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I Know The Terror Migrant Children Face — I Was 9 When My Family Fled The Soviet Union

The awful night my family crossed the Soviet border is still seared in my mind. Hours of threats and violent searches had pushed us to the edge. I stared at the guards with machine guns. My father stared at the guard captain who was deciding our fate. But the rest of my family was looking at me.

It suddenly hit me that if I started trembling or showed any sign of panic, my mother and older sister would snap, more men with guns would appear and the situation would devolve to some unfathomable new level. And so, I balled my hands into fists, willed my legs to paralyze themselves and tried to appear calm. I was nine years old.

We spent the next six months as refugees, an existence composed of long periods of monotony punctuated by sudden moments of terror. During those times — as we were herded between refugee shelters, or the afternoon my mother and sister were detained by Austrian police — I would feel the adults’ eyes on me, and do my job: remain calm, for their sake.

Seventeen years later, I got to relive those moments when I interviewed my parents about the journey. It was painful, not because it brought back childhood memories, but because I was now an adult. I finally grasped the price my parents paid to come to America. For those six months, they were stripped of a basic human right: the right to protect their young son.

Media coverage of refugees tends to feature the plight of children, which can be misleading. In the upside-down world of refugee-dom, the kids are often the lucky ones.

Children are not only remarkably resilient, but also blessed with a limited ability to comprehend the true nature of the perilous refugee existence. The parents don’t have that luxury: They understand, with sickening clarity, just how helpless they are. If you find images of refugee children heartbreaking, imagine how their mothers feel. There’s nothing like the torment of a parent suddenly unable to aid their child.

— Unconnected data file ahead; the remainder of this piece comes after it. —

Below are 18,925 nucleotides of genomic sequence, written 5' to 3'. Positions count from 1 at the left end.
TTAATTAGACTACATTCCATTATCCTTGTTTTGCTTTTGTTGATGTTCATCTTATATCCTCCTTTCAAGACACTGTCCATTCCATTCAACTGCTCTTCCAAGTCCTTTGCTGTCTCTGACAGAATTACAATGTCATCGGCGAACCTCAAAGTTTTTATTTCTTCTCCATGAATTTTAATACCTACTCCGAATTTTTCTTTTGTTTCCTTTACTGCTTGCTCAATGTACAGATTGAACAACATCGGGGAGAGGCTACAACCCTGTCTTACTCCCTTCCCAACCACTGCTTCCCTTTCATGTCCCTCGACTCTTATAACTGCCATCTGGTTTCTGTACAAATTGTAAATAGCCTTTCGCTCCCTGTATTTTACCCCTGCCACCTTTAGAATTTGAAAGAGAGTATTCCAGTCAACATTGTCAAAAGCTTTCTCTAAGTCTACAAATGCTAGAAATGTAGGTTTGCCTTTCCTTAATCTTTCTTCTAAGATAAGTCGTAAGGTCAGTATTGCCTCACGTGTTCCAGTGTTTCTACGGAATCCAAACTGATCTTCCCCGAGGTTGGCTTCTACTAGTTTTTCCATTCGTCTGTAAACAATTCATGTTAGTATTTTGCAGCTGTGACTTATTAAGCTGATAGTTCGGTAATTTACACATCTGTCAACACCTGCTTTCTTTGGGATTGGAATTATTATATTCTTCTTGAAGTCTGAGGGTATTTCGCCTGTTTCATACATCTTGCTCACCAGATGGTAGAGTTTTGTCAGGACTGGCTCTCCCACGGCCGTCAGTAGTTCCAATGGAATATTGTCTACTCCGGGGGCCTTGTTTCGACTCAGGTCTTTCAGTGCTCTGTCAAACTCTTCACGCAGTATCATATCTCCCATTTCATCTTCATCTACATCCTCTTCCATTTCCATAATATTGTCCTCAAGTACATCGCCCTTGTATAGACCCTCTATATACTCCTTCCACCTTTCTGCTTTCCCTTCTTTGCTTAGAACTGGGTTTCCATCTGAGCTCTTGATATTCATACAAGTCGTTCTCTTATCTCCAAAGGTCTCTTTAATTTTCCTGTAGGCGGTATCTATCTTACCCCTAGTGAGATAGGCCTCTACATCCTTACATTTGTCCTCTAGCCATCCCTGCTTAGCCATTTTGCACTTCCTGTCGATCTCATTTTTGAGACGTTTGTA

The author on his first day of school. Image by Lev Golinkin

Dictatorships like my Soviet ex-homeland are well aware of this, and often employ threats over children as a way to exert control over grownups (as my fellow refugee Masha Gessen recently noted, the Kremlin had this down to a science). Wannabe dictators know it, too.

Many Americans have been concerned with Donald Trump’s attempts to erode our democracy. I’ve mostly been optimistic: If anything, the past sixteen months proved the resiliency of our media and civic institutions. But the Trump administration’s decision to forcibly separate parents and children as a deterrent to immigration crosses the line.

This policy isn’t just cruel; every nation has apathy, injustice, neglect. But when a group of sober, sane men gather to calmly discuss the best ways to leverage pain and trauma in the service of their agenda, they’ve taken us into truly dark territory. This is the opposite of apathy. This is state-sponsored torture, except unlike waterboarding, it’s not even coated with the veneer of keeping Americans safe.

“Just get to America and things will be better,” I kept telling myself the night Soviet border guards were ripping apart the last few pieces of our belongings. Over the next six months the thought became a prayer. It got me through hunger, and trudging through snowbanks on Austrian roads, and hours of interrogations at the U.S. embassy when we applied for asylum. Cliché it might be, but when you’ve got nothing else to hold on to, you’ll take the clichés.

Today, families fleeing violence that makes my experience seem like a luxury cruise in comparison do not even have that. Each step closer to the U.S. border brings them closer to having their kids snatched away. Mr. Trump may not have been able to implement his dark vision for America in other areas, but when it comes to immigration, he’s winning. And he is doing so on our watch.

We don’t get a mulligan on this one, America: It isn’t a clandestine program we know nothing about; it cannot be rationalized by being a country at war. Hell, they can’t even come up with a comforting euphemism like enhanced interrogation to mask how vile it is. We must simply decide whether we’ll live in a nation that deliberately tortures families as a deterrent to immigration, and we must decide it today.

Lev Golinkin is the author of “A Backpack, a Bear, and Eight Crates of Vodka.”

Jewish history is one long story of seeking refuge. From Hitler’s Berlin to Soviet Moscow, from fundamentalist Teheran to chaos-ridden Addis-Ababa — read more of Jewish refugees’ stories here.

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